More interesting yet, and quite telling, was where he was first able to find full acceptance and be open.  He and his crew, in an army unit in a combat zone in Iraq, became "a family" of close-knit young men and women dedicated to getting their job done and supporting one other sharing everything.  Peers and immediate superiors casually asked him, he honestly told, and the unit, where there were others also serving openly, became even more closely united.  Perhaps it is true that fellow warriors form a bond of truth and loyalty that is their strength.

It wasn't always that simple, of course.  During basic training, being gay wasn't an issue.  As anyone who has ever served will tell you, there's no time to think about being gay or straight when you're busy being transformed into a soldier.  Later on, during advanced skill training and as his unit prepared to deploy, there were natural questions about family and girlfriends.  He learned to prevaricate; to talk in circles, as he put it.  "I had to start living two lives; not lying but giving answers that seemed like answers but weren't," he said.  It was not until they were in Iraq, surviving mortar attacks, roadside bombs, and the stench of mortal fear together that it became necessary and possible to become bonded.  "Its a huge relief," he said, "for all of us, straight and gay, to have each other to talk to openly."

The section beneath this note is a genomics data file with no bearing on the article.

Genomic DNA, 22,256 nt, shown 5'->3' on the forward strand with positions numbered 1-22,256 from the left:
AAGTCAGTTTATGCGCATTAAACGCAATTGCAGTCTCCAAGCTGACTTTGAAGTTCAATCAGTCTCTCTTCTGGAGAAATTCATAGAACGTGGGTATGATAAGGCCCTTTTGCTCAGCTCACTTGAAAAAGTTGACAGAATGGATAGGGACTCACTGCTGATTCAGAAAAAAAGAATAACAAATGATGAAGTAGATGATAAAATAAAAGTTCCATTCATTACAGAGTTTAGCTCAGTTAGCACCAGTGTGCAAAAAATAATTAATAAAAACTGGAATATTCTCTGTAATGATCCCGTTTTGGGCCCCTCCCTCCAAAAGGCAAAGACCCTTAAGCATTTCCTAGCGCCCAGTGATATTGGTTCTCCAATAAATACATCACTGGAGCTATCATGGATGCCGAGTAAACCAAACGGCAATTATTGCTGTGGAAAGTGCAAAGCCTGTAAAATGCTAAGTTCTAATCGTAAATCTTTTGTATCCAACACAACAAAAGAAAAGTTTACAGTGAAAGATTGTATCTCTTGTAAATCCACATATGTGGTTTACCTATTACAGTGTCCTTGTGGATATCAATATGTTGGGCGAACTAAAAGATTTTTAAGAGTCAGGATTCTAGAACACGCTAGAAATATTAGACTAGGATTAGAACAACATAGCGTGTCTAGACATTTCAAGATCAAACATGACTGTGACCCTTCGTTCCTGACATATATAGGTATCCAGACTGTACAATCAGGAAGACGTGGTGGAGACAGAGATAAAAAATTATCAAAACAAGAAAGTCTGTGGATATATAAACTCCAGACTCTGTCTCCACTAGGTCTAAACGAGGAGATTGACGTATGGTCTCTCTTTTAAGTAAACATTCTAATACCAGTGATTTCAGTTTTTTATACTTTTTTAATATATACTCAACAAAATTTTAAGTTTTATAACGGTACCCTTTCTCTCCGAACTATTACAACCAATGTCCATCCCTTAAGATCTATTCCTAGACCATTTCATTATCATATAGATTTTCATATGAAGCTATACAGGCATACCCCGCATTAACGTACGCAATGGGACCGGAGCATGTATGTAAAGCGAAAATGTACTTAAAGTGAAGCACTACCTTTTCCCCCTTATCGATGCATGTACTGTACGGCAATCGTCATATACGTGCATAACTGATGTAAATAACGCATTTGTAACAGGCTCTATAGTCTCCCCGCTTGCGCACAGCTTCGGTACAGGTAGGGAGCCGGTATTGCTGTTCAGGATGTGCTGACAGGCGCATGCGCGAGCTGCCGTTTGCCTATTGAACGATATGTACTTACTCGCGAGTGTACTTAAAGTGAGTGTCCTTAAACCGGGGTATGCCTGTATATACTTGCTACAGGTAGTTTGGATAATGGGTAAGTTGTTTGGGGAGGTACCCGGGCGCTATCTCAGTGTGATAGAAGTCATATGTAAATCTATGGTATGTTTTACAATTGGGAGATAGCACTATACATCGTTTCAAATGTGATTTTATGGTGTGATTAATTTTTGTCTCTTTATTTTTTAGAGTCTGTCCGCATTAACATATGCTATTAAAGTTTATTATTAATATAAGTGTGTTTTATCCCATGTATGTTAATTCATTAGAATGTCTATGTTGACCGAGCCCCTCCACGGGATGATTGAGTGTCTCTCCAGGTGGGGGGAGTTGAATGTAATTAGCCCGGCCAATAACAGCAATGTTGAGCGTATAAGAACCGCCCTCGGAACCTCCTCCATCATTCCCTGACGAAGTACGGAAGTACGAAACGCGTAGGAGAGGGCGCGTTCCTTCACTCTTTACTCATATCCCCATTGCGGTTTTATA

Yet, for Sgt. Tom, there is the burden of having to start over from square one with each new assignment, building trust with his fellows.  How much better it would be if everyone could be open about who he or she is from the start; thus weeding out the bigots at the beginning, as they are so dangerous to unit cohesion later on in combat where they cannot be relied upon because they are too immature, too troubled, too self-centered, and too angry, so as to be unable to relate to those of a different color, or religion, or gender, or orientation.  "In Iraq in a crew," he said, "We are all each other's support group, male and female.  We're all trying to figure out life, what we are doing there, under fire; everyone shares."  Even immediate superiors, officers barely older than those they lead, are part of the support bond.  The steel-eyed cold gruff COs of old movies are only a myth in today's war.  The reality is more like his female commander who took the time to hear about the loneliness and anxieties of her troops between battles.  She knew what she was doing, she knew how to lead.  The bond and trust she formed with her sergeants enabled them to keep all their troops alive, male and female, gay and straight.  Her orders were followed without question, but also without a moment's doubt that she knew who each man and woman was and would not needlessly risk their lives.